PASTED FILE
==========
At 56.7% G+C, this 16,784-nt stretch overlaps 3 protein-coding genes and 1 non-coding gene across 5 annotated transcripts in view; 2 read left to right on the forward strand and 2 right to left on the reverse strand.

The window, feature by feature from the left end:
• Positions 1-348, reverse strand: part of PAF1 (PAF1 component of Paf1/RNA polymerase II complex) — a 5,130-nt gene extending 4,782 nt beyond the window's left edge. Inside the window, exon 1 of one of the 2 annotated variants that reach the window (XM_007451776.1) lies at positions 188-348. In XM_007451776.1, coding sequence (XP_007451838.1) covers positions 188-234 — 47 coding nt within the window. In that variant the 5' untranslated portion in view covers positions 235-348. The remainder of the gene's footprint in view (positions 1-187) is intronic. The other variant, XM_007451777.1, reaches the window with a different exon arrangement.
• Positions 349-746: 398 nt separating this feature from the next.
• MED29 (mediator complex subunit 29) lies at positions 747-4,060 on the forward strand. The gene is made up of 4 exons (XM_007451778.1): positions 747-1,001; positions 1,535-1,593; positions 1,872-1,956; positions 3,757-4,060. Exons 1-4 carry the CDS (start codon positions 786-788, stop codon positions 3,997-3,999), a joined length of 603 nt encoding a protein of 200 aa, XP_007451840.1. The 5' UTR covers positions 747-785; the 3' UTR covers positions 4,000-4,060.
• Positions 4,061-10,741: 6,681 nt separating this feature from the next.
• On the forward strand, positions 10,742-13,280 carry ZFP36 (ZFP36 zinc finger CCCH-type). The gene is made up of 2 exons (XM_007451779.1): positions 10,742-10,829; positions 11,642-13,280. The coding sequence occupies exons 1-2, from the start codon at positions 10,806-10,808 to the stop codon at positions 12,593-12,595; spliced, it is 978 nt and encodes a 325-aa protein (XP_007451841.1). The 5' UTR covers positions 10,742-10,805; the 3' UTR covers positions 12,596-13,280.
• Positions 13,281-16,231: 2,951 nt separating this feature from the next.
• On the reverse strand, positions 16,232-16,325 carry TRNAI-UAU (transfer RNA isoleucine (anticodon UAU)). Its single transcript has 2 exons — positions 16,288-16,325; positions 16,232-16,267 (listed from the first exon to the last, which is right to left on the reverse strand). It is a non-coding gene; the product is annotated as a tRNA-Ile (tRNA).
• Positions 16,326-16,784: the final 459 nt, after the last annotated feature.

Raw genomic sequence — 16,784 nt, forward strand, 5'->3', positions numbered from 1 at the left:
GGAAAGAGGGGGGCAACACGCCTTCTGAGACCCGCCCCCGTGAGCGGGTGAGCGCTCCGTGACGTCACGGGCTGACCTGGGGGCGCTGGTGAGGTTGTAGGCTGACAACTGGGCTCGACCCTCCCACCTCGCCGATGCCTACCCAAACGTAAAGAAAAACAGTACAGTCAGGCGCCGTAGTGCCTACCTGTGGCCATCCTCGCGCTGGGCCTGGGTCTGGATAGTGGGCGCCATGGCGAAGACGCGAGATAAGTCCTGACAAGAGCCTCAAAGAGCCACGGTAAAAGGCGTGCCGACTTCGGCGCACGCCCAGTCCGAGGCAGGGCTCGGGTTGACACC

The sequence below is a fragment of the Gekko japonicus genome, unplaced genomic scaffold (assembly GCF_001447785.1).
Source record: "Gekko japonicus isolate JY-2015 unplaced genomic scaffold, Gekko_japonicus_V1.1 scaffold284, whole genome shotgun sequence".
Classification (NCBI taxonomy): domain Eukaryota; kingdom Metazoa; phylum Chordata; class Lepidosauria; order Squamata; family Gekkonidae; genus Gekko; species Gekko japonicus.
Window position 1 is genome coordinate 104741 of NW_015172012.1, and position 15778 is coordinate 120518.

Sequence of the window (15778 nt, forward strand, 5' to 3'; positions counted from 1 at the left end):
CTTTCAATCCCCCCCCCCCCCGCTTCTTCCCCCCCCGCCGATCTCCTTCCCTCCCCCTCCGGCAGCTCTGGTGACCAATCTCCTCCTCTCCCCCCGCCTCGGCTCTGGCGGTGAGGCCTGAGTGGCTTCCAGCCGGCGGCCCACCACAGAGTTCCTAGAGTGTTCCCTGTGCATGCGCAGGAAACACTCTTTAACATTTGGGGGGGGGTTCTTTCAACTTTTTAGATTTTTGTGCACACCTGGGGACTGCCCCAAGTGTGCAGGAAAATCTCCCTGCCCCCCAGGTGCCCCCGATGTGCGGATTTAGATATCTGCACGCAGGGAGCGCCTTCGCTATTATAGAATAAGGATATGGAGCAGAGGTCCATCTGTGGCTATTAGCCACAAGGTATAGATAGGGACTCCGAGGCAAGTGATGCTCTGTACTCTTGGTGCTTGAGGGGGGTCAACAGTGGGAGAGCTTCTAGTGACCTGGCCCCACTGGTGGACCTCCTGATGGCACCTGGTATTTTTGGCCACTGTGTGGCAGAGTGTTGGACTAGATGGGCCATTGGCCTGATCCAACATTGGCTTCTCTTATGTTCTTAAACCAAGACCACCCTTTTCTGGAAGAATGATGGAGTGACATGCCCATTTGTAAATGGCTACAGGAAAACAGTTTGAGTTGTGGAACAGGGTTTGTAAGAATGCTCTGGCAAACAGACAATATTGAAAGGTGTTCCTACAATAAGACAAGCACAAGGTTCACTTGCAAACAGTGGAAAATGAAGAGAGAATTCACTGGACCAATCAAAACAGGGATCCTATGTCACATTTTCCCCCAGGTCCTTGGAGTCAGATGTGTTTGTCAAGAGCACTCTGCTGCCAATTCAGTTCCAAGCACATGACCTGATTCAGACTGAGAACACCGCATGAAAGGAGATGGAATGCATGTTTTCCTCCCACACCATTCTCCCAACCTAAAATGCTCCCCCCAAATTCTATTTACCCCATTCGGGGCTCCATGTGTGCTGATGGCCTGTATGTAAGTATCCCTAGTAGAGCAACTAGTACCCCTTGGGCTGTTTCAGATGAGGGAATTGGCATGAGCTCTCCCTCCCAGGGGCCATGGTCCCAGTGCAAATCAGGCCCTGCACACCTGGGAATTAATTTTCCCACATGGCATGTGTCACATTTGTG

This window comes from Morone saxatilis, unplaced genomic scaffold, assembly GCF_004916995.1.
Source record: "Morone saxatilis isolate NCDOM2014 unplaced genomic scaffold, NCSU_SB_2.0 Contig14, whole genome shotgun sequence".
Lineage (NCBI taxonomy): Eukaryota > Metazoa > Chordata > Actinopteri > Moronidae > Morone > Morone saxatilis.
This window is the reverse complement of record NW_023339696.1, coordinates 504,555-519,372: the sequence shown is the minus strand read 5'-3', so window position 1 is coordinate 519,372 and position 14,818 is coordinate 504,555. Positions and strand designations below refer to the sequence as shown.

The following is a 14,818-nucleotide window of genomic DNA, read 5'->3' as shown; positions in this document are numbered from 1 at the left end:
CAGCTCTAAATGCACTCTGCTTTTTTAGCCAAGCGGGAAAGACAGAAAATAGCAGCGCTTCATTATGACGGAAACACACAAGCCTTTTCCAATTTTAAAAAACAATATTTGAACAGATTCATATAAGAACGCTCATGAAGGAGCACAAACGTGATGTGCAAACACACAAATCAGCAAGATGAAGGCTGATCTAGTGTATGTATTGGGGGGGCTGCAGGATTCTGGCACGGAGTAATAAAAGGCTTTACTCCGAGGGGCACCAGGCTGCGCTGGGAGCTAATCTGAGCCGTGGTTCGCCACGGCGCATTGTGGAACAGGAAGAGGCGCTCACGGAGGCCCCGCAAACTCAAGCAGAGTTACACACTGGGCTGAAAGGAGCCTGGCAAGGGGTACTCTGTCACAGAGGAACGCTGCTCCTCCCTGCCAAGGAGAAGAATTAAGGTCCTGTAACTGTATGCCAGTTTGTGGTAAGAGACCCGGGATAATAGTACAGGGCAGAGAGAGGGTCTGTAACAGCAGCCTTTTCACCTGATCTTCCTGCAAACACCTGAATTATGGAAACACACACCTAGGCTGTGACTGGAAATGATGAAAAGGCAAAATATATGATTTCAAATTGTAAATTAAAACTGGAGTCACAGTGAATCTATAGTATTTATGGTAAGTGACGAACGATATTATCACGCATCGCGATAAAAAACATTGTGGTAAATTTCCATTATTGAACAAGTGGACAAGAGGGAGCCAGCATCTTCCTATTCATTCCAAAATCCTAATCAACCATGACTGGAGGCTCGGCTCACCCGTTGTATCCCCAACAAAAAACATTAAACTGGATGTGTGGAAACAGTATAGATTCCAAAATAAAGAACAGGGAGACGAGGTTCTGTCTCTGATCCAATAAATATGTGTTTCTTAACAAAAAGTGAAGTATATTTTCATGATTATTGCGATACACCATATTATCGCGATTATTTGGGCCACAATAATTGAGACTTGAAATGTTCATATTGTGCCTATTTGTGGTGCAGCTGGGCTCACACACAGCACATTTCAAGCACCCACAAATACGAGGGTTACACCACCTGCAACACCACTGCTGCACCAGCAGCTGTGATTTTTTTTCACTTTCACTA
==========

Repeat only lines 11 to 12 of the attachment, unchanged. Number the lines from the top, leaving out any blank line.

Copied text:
Raw genomic sequence — 16,784 nt, forward strand, 5'->3', positions numbered from 1 at the left:
GGAAAGAGGGGGGCAACACGCCTTCTGAGACCCGCCCCCGTGAGCGGGTGAGCGCTCCGTGACGTCACGGGCTGACCTGGGGGCGCTGGTGAGGTTGTAGGCTGACAACTGGGCTCGACCCTCCCACCTCGCCGATGCCTACCCAAACGTAAAGAAAAACAGTACAGTCAGGCGCCGTAGTGCCTACCTGTGGCCATCCTCGCGCTGGGCCTGGGTCTGGATAGTGGGCGCCATGGCGAAGACGCGAGATAAGTCCTGACAAGAGCCTCAAAGAGCCACGGTAAAAGGCGTGCCGACTTCGGCGCACGCCCAGTCCGAGGCAGGGCTCGGGTTGACACC